Transitional Justice and Collective Memory, 2008-2009
This research collaborative brings together faculty and graduate students to explore at the University of Minnesota to extend our mutual research interests in the area of transitional justice and collective memory. Since the 1980s, states and non-state actors are increasingly addressing past human rights violations using multiple mechanisms including domestic and international human rights trials, truth commissions, reparations, vetting, museums and other memory sites, archives, and oral history projects, as well as many forms of artistic production, including testimonial literature, photography, and film. All these processes aim to shape collective memory: knowledge about that past that is shared and mutually reinforced by a collectivity. We propose three major types of events: 1) regular seminars in which collaborative members present their current research in progress; 2) individual visits by a small number of scholars and practitioners working in the area of transitional justice and collective memory, including a formal public presentation and informal meetings and discussions with collaborative members and community groups; and 3) a symposium on human rights trials, in conjunction with three book projects currently in progress by collaborative members.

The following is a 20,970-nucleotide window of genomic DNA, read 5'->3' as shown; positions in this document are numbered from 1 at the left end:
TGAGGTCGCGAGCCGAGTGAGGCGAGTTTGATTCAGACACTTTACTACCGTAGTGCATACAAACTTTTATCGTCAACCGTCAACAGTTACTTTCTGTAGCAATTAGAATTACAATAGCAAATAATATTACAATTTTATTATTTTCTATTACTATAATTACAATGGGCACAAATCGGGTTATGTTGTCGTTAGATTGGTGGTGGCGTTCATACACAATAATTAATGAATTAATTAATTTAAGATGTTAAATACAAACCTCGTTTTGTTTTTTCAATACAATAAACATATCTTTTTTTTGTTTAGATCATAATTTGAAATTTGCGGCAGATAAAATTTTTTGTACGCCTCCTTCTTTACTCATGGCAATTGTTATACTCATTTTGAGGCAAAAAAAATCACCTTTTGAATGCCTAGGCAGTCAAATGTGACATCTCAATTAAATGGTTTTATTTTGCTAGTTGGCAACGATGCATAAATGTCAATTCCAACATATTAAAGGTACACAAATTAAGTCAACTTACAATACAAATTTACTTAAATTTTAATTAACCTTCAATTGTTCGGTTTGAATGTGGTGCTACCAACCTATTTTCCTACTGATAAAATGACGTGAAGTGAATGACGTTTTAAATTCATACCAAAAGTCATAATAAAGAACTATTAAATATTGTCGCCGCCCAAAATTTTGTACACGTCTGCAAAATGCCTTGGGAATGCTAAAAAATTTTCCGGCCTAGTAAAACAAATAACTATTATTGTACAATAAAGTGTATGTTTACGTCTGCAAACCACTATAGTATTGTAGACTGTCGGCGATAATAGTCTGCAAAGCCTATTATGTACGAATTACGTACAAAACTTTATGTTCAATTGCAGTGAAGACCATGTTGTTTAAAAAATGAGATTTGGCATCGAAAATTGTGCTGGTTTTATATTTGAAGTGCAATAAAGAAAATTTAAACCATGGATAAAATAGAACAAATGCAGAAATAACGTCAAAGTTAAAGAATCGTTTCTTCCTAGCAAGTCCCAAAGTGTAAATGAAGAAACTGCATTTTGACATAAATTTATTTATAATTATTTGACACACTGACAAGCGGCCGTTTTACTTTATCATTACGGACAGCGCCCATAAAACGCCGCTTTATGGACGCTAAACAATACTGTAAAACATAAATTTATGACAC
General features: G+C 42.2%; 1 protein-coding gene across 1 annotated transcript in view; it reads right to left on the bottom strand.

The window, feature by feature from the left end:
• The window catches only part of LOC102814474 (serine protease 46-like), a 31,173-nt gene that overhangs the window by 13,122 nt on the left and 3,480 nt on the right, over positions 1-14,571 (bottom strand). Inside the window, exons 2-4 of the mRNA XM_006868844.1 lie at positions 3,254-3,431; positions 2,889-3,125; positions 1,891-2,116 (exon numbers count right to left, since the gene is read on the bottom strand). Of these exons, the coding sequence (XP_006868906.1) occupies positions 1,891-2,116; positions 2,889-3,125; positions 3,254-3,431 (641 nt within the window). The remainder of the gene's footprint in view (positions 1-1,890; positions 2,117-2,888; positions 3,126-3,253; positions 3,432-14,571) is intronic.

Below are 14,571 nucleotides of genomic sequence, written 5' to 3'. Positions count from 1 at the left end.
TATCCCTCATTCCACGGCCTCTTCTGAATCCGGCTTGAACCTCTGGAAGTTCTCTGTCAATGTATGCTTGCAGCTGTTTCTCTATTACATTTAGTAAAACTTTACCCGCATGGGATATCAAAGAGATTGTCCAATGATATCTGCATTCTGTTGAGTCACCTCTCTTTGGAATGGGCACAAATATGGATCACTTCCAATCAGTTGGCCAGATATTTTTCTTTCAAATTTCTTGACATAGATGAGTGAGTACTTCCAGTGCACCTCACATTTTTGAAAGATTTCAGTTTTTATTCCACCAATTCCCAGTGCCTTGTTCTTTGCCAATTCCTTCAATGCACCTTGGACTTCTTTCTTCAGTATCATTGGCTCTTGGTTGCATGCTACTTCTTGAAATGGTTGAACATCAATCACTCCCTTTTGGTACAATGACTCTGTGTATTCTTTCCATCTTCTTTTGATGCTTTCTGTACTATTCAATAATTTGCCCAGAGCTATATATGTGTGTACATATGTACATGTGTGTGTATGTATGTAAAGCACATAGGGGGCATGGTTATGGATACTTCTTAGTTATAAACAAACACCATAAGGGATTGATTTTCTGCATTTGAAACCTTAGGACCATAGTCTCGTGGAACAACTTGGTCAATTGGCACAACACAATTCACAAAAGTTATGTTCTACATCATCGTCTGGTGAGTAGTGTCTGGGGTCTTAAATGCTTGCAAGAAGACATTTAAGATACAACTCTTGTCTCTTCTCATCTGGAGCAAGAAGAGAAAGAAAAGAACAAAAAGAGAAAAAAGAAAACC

Do transitional justice practices—e.g. human rights trials, truth commissions, reparations, vetting, museums and other memory sites, archives, oral history projects, photography and film projects—help to prevent or deter future repressive episodes or human rights violations? Can better understanding of how these practices construct collective cultural memory shed light on their ability to prevent or deter repression?
Convener: Kathryn Sikkink (Political Science, CLA).
Collaborative Participants: Barbara Frey (Global Studies, CLA), Raul Marrero-Fente (Spanish and Portuguese, CLA), Fionnuala Ni Aolain (Law School), Leigh Payne (Political Science, University of Wisconsin-Madison), and Joachim Savelsberg (Sociology, CLA).
Tagged Art, Barbara Frey, CLA, Fionnuala Ni Aolain, Global Studies, History, Human Rights, Joachim Savelsberg, Kathryn Sikkink, Law, Law School, Leigh Payne, Literature, Memory, Oral History, Photography, Political Science, Raul Marrero-Fente, Reconciliation, Sociology, Spanish and Portuguese, Transitional Justice, Transitional Justice and Collective Memory, Truth Commissions